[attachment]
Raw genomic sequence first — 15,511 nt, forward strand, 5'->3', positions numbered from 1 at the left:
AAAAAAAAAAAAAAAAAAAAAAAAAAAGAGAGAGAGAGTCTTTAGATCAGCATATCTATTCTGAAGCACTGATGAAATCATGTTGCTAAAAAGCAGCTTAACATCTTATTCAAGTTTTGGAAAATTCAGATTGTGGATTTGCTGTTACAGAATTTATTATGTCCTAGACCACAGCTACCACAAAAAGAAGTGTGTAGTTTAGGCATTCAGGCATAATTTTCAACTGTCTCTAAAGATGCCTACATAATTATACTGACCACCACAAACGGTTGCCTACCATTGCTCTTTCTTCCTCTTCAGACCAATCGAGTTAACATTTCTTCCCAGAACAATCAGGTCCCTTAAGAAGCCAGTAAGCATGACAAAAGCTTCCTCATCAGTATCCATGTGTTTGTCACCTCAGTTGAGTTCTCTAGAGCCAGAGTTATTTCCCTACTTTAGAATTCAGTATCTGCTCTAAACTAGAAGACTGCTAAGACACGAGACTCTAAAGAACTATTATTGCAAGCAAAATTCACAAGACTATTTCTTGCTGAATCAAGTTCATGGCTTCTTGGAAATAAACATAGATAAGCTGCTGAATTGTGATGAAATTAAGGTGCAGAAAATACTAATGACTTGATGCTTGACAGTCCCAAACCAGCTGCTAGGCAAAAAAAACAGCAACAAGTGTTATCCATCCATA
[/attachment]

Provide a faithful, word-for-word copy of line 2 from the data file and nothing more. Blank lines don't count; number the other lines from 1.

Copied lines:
AAAAAAAAAAAAAAAAAAAAAAAAAAAGAGAGAGAGAGTCTTTAGATCAGCATATCTATTCTGAAGCACTGATGAAATCATGTTGCTAAAAAGCAGCTTAACATCTTATTCAAGTTTTGGAAAATTCAGATTGTGGATTTGCTGTTACAGAATTTATTATGTCCTAGACCACAGCTACCACAAAAAGAAGTGTGTAGTTTAGGCATTCAGGCATAATTTTCAACTGTCTCTAAAGATGCCTACATAATTATACTGACCACCACAAACGGTTGCCTACCATTGCTCTTTCTTCCTCTTCAGACCAATCGAGTTAACATTTCTTCCCAGAACAATCAGGTCCCTTAAGAAGCCAGTAAGCATGACAAAAGCTTCCTCATCAGTATCCATGTGTTTGTCACCTCAGTTGAGTTCTCTAGAGCCAGAGTTATTTCCCTACTTTAGAATTCAGTATCTGCTCTAAACTAGAAGACTGCTAAGACACGAGACTCTAAAGAACTATTATTGCAAGCAAAATTCACAAGACTATTTCTTGCTGAATCAAGTTCATGGCTTCTTGGAAATAAACATAGATAAGCTGCTGAATTGTGATGAAATTAAGGTGCAGAAAATACTAATGACTTGATGCTTGACAGTCCCAAACCAGCTGCTAGGCAAAAAAAACAGCAACAAGTGTTATCCATCCATA